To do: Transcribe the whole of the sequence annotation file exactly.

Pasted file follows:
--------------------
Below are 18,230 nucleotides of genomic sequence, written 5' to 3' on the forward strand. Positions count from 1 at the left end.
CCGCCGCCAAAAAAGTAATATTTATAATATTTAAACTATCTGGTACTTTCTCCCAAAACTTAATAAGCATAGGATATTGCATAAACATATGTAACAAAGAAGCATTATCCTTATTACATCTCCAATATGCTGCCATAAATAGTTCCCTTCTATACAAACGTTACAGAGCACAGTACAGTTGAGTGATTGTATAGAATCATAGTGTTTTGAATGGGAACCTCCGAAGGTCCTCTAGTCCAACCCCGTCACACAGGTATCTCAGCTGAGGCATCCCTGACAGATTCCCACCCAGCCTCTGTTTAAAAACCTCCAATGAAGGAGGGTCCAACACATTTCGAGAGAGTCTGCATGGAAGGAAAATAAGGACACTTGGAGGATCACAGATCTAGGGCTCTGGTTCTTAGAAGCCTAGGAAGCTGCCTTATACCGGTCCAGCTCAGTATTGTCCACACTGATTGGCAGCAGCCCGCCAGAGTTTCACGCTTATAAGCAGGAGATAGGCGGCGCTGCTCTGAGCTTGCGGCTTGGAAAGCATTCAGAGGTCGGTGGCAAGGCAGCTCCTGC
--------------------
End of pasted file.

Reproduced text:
Below are 18,230 nucleotides of genomic sequence, written 5' to 3' on the forward strand. Positions count from 1 at the left end.
CCGCCGCCAAAAAAGTAATATTTATAATATTTAAACTATCTGGTACTTTCTCCCAAAACTTAATAAGCATAGGATATTGCATAAACATATGTAACAAAGAAGCATTATCCTTATTACATCTCCAATATGCTGCCATAAATAGTTCCCTTCTATACAAACGTTACAGAGCACAGTACAGTTGAGTGATTGTATAGAATCATAGTGTTTTGAATGGGAACCTCCGAAGGTCCTCTAGTCCAACCCCGTCACACAGGTATCTCAGCTGAGGCATCCCTGACAGATTCCCACCCAGCCTCTGTTTAAAAACCTCCAATGAAGGAGGGTCCAACACATTTCGAGAGAGTCTGCATGGAAGGAAAATAAGGACACTTGGAGGATCACAGATCTAGGGCTCTGGTTCTTAGAAGCCTAGGAAGCTGCCTTATACCGGTCCAGCTCAGTATTGTCCACACTGATTGGCAGCAGCCCGCCAGAGTTTCACGCTTATAAGCAGGAGATAGGCGGCGCTGCTCTGAGCTTGCGGCTTGGAAAGCATTCAGAGGTCGGTGGCAAGGCAGCTCCTGC